Temporary bicycle lanes. Pop-up dog parks. Coffee shops in abandoned buildings, with sidewalk seating. Art displays and outdoor music. Whatever improvements residents want to see on their block, Roberts’ Better Block Foundation wants them to build it themselves, and fast, without waiting for plans to clear red tape and bureaucracy.
“You can break any rule you want, as long as you wear an orange vest,” Roberts joked this week in Charlotte, showing a picture of residents in safety vests drawing a temporary crosswalk in Dallas. “If we create the right environment, people will go out.”
The Dallas-based Better Block Foundation plans to hold its first Charlotte “Better Block” event Sept. 23 and 24 in the Belmont neighborhood, a fast-changing area just north of uptown. Roberts was in Charlotte this week as part of the Building Community speaker series sponsored by the Knight Foundation, Charlotte Center City Partners and the city of Charlotte.
Roberts got his start a decade ago in Oak Cliff, a Dallas neighborhood, when he grew frustrated with the strip malls, spaghetti highway interchanges and narrow, inhospitable sidewalks.
Comparing street scenes in Paris with photos of strip malls and a Walmart parking lot, Roberts quipped, “It takes a lot of Prozac to be OK with places that look like this.”
When he approached city officials about things he’d like to see – more sidewalk seating or bicycle lanes, for example – he was either told Dallas was a car city where that wouldn’t work, or directed to join study committees that produced tidy plans that sat on shelves. So Roberts, an IT professional by trade, started working with his neighbors to build the kind of places they wanted to see, without waiting for the official go-ahead.
They blocked off bike lanes, set up trees in moveable pots for shade, built sidewalk seating and opened pop-up coffee shops in abandoned buildings, all on short notice with shoestring budgets. Although it was temporary, usually just for a weekend, the proof-of-concept events spurred conversation and led to the easing of zoning and permitting rules in Oak Cliff, making it easier to do things like sell food and other wares from sidewalk stands.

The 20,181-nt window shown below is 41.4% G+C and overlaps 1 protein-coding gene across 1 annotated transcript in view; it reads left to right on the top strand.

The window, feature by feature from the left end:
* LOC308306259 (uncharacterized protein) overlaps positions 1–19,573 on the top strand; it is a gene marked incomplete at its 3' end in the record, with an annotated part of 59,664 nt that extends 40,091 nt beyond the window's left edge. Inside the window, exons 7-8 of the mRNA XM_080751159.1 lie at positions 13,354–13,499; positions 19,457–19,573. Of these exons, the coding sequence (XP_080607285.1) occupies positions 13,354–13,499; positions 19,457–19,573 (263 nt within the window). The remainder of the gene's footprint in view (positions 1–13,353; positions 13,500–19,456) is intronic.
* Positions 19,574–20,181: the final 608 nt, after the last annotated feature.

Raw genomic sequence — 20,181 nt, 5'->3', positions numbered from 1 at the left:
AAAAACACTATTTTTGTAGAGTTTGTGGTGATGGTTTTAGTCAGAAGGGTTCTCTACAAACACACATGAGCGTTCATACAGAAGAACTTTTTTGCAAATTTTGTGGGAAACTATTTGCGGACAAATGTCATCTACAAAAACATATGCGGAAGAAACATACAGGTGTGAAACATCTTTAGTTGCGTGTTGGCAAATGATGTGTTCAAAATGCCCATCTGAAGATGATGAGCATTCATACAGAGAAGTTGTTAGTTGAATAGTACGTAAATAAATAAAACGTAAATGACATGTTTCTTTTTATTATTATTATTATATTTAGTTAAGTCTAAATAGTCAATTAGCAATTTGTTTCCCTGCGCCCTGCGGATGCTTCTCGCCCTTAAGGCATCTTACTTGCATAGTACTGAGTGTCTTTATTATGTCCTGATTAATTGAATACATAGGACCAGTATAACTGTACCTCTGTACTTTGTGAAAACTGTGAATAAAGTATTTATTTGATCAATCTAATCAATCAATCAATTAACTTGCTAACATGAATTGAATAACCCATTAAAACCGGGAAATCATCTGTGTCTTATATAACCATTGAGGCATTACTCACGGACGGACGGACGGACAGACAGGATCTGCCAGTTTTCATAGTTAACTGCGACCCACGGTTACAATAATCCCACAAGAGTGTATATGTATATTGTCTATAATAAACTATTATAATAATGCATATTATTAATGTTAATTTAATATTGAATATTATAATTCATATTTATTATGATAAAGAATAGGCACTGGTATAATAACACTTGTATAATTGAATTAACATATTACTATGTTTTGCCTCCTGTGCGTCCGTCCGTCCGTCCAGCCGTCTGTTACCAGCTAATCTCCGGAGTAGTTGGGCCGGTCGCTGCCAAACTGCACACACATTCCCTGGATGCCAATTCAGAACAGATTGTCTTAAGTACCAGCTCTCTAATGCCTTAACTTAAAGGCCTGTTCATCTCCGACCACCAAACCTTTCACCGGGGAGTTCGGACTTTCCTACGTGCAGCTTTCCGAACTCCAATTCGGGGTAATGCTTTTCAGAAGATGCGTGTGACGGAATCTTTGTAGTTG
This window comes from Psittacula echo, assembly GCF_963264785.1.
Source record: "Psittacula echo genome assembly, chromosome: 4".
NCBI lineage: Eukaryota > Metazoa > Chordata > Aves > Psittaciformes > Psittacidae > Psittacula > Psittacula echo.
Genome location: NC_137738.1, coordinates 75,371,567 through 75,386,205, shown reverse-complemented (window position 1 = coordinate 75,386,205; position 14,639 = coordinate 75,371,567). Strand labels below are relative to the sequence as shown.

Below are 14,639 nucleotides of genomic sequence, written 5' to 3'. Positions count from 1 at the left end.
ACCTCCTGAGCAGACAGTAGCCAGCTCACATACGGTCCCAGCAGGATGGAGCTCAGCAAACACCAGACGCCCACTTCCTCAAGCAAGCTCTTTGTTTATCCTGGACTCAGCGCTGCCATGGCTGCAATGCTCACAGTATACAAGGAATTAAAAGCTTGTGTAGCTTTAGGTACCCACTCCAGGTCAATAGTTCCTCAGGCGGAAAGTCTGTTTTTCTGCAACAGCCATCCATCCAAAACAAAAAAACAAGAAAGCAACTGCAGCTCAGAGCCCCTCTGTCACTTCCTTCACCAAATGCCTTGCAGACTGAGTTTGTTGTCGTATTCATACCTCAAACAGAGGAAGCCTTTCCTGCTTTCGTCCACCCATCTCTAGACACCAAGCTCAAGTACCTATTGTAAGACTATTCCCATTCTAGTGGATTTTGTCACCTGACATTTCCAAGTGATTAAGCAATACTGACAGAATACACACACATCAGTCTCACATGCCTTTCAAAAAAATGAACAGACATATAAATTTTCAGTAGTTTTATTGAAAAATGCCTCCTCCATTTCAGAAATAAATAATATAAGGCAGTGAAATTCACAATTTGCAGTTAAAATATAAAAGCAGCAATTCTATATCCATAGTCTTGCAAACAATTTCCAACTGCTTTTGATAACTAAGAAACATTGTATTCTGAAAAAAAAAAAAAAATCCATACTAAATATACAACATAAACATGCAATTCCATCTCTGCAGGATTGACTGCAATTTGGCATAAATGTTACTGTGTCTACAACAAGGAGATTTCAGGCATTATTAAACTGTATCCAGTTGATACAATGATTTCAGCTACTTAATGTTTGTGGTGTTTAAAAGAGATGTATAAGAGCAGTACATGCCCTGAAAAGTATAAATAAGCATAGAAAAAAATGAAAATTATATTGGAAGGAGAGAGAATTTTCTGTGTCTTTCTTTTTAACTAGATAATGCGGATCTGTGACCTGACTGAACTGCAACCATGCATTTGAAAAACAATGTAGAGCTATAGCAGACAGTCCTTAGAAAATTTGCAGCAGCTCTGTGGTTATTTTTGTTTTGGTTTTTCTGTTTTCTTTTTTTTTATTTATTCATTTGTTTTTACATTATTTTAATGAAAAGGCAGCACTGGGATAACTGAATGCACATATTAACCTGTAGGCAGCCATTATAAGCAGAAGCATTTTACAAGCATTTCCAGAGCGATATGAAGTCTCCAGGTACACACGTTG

Roberts’ work grew into the Better Block Foundation, and they’ve since done similar projects in Detroit; Macon, Ga.; Akron, Ohio, and other cities. Now, they’re coming to Charlotte’s Belmont neighborhood. The changes they’re looking at might be temporary, but they’re hoping some of the ideas stick, and inspire people to change the area.
The foundation will seek ideas from residents about how to improve the area. As Belmont changes – with new residents, new houses and apartments, and the approaching Blue Line light rail extension – Roberts said they won’t be outsiders imposing ideas on Belmont.
“It we find out we’re not getting a lot of folks from the neighborhood and we feel like outsiders coming in, we don’t want to do it,” said Roberts.
Curtis Bridges, vice president of the Belmont Neighborhood Association, said he’s looking forward to the two-day event, which he hopes can help bridge the divide between newer and older residents. He wants to see something like a pop-up coffee shop or art gallery in some of the vacant commercial buildings, to get people excited about the idea of shopping and reusing old buildings in Belmont again.
“I’d love to see something set up in those buildings, even just for a day,” he said. “They’re beautiful, they’re very unique. You don’t see a lot of old commercial buildings in Charlotte.”
Bridges also wants to see temporary bike lanes, trees to shade the streets and places for people to sit outside and talk. He’s also a fan of Roberts’ make-changes-now, seek-permission-later credo.